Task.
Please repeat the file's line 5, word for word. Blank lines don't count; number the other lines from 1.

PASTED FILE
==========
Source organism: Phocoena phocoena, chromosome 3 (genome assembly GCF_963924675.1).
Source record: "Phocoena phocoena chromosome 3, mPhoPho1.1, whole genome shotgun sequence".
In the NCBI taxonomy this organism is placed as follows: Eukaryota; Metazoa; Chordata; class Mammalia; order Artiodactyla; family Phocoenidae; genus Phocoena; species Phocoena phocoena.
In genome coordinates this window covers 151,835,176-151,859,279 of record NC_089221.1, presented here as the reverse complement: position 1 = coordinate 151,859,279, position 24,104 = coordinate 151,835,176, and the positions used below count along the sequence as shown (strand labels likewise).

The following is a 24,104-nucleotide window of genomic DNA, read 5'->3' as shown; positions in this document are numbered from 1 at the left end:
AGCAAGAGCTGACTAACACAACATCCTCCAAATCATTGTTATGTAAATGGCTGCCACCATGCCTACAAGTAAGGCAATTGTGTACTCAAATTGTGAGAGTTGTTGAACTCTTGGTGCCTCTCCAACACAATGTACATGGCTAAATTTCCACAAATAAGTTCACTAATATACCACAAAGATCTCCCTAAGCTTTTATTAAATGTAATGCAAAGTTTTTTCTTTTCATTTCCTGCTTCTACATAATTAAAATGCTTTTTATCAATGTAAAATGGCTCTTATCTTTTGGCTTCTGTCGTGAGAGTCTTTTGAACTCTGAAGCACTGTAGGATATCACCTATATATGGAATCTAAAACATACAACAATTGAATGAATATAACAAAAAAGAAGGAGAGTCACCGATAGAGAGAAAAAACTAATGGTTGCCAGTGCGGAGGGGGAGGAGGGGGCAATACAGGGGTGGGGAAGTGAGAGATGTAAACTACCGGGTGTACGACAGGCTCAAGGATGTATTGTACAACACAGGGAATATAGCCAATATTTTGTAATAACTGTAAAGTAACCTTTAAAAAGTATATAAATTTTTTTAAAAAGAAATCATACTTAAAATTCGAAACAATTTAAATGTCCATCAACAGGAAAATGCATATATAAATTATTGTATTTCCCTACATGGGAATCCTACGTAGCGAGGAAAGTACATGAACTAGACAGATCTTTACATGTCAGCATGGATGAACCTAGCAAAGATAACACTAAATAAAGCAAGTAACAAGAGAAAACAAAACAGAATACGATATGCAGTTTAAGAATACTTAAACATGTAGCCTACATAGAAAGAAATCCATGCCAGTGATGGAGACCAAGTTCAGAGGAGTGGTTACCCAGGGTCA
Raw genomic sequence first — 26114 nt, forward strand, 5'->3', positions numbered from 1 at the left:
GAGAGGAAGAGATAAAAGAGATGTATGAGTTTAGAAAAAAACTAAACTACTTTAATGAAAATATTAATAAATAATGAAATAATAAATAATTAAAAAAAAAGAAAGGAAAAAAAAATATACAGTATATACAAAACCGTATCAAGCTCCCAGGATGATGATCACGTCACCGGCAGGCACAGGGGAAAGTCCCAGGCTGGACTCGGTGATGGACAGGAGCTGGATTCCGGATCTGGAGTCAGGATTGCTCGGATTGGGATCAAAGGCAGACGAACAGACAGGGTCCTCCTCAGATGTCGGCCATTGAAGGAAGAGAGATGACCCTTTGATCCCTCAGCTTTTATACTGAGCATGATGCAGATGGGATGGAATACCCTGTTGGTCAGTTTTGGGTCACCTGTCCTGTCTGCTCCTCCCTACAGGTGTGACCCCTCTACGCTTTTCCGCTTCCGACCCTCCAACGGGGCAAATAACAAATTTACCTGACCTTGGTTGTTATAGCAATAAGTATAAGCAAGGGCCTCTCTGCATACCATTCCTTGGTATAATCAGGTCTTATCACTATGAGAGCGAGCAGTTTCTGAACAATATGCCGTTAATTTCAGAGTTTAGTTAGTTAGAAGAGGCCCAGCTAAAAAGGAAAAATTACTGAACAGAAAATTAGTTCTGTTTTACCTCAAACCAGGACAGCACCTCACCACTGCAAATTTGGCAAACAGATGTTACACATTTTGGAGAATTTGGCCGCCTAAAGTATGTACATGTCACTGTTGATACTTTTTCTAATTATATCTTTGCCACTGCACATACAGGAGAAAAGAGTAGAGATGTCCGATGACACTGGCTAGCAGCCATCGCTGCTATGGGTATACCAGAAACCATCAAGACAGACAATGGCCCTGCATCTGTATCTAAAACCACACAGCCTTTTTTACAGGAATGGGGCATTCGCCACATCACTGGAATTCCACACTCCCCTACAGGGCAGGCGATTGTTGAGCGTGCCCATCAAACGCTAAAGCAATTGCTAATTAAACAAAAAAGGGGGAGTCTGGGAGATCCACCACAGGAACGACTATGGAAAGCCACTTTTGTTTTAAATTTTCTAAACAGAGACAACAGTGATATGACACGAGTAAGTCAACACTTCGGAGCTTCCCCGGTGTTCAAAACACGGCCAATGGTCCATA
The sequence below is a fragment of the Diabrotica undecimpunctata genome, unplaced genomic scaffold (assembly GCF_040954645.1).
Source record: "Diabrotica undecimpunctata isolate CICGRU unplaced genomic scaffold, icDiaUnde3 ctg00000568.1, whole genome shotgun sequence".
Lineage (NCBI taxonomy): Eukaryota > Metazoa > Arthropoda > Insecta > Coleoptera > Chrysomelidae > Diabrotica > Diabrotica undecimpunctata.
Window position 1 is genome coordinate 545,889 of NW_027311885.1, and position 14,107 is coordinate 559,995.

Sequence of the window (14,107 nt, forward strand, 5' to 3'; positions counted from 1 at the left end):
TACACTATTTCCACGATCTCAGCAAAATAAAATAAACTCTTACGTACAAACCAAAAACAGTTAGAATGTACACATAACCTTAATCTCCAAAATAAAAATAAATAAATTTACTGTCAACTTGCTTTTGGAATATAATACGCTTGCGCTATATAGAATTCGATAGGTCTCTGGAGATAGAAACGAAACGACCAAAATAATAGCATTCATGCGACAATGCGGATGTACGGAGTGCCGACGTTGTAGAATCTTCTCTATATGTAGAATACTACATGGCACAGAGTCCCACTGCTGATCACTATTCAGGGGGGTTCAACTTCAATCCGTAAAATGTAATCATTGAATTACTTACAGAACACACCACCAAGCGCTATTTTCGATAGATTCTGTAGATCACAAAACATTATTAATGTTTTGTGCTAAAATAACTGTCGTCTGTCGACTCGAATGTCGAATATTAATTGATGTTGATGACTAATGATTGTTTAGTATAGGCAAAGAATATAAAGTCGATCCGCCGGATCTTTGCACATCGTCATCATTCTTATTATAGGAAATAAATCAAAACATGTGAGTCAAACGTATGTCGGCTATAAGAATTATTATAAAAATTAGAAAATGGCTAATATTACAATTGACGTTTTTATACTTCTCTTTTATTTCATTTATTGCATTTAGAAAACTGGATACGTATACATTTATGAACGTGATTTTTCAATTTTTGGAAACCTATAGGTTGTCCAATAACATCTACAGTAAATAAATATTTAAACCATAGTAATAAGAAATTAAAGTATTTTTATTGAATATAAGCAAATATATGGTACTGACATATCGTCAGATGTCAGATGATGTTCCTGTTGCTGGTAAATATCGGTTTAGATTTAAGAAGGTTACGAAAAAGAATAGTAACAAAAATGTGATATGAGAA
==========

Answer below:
The following is a 24,104-nucleotide window of genomic DNA, read 5'->3' as shown; positions in this document are numbered from 1 at the left end: